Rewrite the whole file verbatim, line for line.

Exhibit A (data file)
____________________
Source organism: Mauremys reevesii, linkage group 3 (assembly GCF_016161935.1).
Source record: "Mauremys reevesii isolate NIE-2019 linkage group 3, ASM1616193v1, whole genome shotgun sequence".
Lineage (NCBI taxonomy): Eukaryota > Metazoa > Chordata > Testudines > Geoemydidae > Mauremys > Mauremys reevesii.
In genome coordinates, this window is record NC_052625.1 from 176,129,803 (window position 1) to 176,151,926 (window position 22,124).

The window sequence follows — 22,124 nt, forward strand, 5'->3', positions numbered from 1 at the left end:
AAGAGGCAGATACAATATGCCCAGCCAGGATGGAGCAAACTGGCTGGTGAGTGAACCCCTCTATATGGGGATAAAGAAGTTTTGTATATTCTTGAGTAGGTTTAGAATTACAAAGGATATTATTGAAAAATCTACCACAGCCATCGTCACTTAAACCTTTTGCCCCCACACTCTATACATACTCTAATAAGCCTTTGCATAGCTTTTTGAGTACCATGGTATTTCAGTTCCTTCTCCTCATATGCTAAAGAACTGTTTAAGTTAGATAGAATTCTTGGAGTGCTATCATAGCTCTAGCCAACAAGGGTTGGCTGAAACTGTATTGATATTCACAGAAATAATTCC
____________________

Source organism: Mauremys reevesii, linkage group 3 (assembly GCF_016161935.1).
Source record: "Mauremys reevesii isolate NIE-2019 linkage group 3, ASM1616193v1, whole genome shotgun sequence".
Lineage (NCBI taxonomy): Eukaryota > Metazoa > Chordata > Testudines > Geoemydidae > Mauremys > Mauremys reevesii.
In genome coordinates, this window is record NC_052625.1 from 176,129,803 (window position 1) to 176,151,926 (window position 22,124).

The window sequence follows — 22,124 nt, forward strand, 5'->3', positions numbered from 1 at the left end:
AAGAGGCAGATACAATATGCCCAGCCAGGATGGAGCAAACTGGCTGGTGAGTGAACCCCTCTATATGGGGATAAAGAAGTTTTGTATATTCTTGAGTAGGTTTAGAATTACAAAGGATATTATTGAAAAATCTACCACAGCCATCGTCACTTAAACCTTTTGCCCCCACACTCTATACATACTCTAATAAGCCTTTGCATAGCTTTTTGAGTACCATGGTATTTCAGTTCCTTCTCCTCATATGCTAAAGAACTGTTTAAGTTAGATAGAATTCTTGGAGTGCTATCATAGCTCTAGCCAACAAGGGTTGGCTGAAACTGTATTGATATTCACAGAAATAATTCC